It helps to have the right partner

By Malini Hariharan

And Sumitomo Chemical has discovered this.

The company recently said that PetroRabigh, its joint venture with Saudi Aramco in Saudi Arabia, has managed to secure fresh ethane allocation of 30m scf of ethane for a second phase of projects.

Ethane is running short in Saudi Arabia and getting an allocation, even a small one, is an achievement. But the second phase will need to use naphtha – about 3m tonnes. This will come from PetroRabigh’s phase one which includes a refinery.

For phase one PetroRabigh had received an allocation of 95m scf of ethane sufficient to support a 1.25m tonnes/year cracker.

Details about the second phase are still sketchy. A feasibility study is due to be completed in the third quarter of this year and if viability is confirmed the projects will start up in Q3 2014, says Sumitomo

Pic source: PetroRabigh

The products being studied include ethylene propylene rubber, thermo plastic olefin, methyl methacrylate monomer (MMA) and poly methacrylate (PMMA), low-density polyethylene (ldPE), ethylene vinyl acetate (EVA), caprolactam, polyols, cumene, phenol, acetone, acrylic acid (AA), superabsorbent polymer and nylon 6.

But PetroRabigh phase two does not figure in Sumitomo’s three-year plan, unveiled recently, as the plan runs only till fiscal 2012.

The plan does not have any surprises in terms of company strategy but Sumitomo has set some very tall sales and profit targets which might be difficult to achieve.

Despite an uncertain global economic outlook the company has set a sales target of Yen2,400bn and operating income of Yen190bn in fiscal 2012. This would mean a return of equity of 20%, up from the 1.8% projected for 2009-10.

“The numbers are too aggressive. Sumitomo has large exposure to cyclical businesses such as petrochemicals and information technology (IT); it will be quite difficult to achieve [the targets] if the recent price trend continues. The price assumptions for ethylene and polyethylene are very optimistic. A recovery in domestic petrochemicals is a dream story,” says a Tokyo-based analyst.

To achieve its overall targets Sumitomo has said that it will quickly maximize profits and cash flows from major investments including its PetroRabigh cracker and derivatives joint venture with Saudi Aramco.

In petrochemicals, the company’s policy is to ensure sustained profitability by establishing global operations. To achieve this Sumitomo plans to establish a worldwide marketing operation built on globally standardized products.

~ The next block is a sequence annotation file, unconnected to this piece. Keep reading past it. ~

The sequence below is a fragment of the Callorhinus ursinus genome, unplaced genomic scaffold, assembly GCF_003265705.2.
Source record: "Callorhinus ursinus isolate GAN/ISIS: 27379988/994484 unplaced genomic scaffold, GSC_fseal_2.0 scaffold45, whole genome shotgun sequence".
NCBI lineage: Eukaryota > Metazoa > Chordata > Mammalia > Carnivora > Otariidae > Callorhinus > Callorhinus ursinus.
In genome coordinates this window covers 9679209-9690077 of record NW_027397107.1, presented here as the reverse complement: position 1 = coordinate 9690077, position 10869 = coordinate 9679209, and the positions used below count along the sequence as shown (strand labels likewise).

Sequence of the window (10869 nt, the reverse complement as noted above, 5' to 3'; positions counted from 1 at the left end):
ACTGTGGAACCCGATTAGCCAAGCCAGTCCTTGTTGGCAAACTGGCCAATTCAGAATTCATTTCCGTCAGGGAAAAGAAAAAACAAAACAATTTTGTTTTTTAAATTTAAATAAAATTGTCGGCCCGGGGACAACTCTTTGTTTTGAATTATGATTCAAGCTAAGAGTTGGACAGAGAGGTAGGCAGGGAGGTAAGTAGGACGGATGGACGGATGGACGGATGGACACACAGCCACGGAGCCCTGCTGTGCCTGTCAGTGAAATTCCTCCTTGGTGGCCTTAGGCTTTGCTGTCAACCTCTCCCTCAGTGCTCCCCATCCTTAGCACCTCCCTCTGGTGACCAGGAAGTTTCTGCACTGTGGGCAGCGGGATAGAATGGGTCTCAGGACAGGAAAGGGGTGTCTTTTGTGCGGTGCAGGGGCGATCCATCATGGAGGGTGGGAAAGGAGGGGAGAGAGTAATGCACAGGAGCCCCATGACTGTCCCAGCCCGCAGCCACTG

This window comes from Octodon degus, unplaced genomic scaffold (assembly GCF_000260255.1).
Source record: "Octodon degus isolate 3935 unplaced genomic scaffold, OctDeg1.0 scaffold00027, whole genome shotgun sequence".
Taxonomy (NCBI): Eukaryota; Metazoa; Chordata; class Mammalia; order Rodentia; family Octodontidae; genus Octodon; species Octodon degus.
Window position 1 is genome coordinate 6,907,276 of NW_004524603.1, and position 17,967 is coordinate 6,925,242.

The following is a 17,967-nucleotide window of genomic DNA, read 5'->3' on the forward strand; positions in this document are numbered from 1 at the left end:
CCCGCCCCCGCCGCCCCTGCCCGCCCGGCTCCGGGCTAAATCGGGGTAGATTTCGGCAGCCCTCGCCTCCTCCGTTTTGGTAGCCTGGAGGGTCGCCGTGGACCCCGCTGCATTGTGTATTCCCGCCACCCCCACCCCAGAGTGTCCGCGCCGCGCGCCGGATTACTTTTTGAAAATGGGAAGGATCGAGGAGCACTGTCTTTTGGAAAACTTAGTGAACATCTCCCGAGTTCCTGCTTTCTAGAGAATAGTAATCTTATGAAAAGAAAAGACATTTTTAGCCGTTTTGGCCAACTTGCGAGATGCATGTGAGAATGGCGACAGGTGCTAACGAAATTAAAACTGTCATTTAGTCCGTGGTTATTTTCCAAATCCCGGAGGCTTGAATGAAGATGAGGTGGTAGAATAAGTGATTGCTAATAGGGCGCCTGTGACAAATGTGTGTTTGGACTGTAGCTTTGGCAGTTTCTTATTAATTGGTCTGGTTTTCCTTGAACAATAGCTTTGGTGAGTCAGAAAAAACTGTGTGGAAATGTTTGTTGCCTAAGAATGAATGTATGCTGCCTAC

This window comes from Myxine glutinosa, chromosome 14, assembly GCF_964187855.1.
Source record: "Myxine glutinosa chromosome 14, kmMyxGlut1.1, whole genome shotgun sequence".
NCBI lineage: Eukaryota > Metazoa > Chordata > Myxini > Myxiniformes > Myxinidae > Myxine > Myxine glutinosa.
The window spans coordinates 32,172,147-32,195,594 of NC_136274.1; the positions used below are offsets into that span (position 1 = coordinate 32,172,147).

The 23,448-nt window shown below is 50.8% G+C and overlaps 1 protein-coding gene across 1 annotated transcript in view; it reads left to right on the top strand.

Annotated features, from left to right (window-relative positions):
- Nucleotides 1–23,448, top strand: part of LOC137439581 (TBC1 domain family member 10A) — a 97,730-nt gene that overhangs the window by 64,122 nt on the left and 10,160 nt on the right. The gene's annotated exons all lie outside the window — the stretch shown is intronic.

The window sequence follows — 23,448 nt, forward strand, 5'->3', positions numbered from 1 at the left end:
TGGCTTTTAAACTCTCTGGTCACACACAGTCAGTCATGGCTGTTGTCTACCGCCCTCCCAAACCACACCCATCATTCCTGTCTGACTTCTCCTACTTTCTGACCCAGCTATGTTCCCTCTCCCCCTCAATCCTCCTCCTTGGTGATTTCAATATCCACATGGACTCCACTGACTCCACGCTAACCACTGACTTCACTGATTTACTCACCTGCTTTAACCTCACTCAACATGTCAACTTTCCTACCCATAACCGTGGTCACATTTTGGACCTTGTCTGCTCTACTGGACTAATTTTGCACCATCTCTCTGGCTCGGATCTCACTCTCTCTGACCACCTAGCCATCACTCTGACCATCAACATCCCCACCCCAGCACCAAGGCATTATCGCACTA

Profitability of operations in Japan would be strengthened, says the company without giving specific details on how this will be achieved.

“The issue of [improving] petrochemical competitiveness in Japan has been discussed for a decade; many people are sick of the discussion. The product mix is important. There should be more high performance chemical products. Sumitomo and Mitsui Chemicals have to change its business structure and not rely on ethylene derivatives,” says a second analyst.

Sumitomo too is thinking along the same lines.

“We will increase the proportion of value-added petrochemical products we produce domestically from the current 70-80%,” says a company spokesman. All options are being explored including new technologies and feedstocks and alliances.

A recent example of activity in this area is the new 150,000 tonnes/year propylene demonstration facility, a 50:25:25 joint venture by Idemitsu Kosan, Sumitmo and Mitsui.

Each company will contribute C4 fractions to the new unit and offtake propylene in proportion to their investment.

Sumitomo is unwilling to give details on what it plans to do with the extra propylene and would only say that it would be used for downstream production.

These and other initiatives are expected to help Sumitomo achieve petrochemical sales of Yen785bn and operating profit of Yen30bn in fiscal 2012, up from forecasted sales of Yen500bn and an operating loss of Yen9bn in the current financial year.

But the share of petrochemicals and basic chemicals in total sales is projected to shrink in the future from 43% in 2009-10 to 30% in fiscal 2020 as Sumitomo’s priority is to achieve a balanced business portfolio.

Pharmaceutical and agrochemicals would contribute about 30% of total sales in 2020 almost unchanged from the current level, while the share of information and communications technology (ICT), battery and fine chemicals portfolio would expand to 30%, up from 21%.

Investments will be made to ensure this balance. The petrochemicals and basic chemicals segment would draw only about 20% of the company’s investment dollars through 2020 while the other two segments would each draw 40%.

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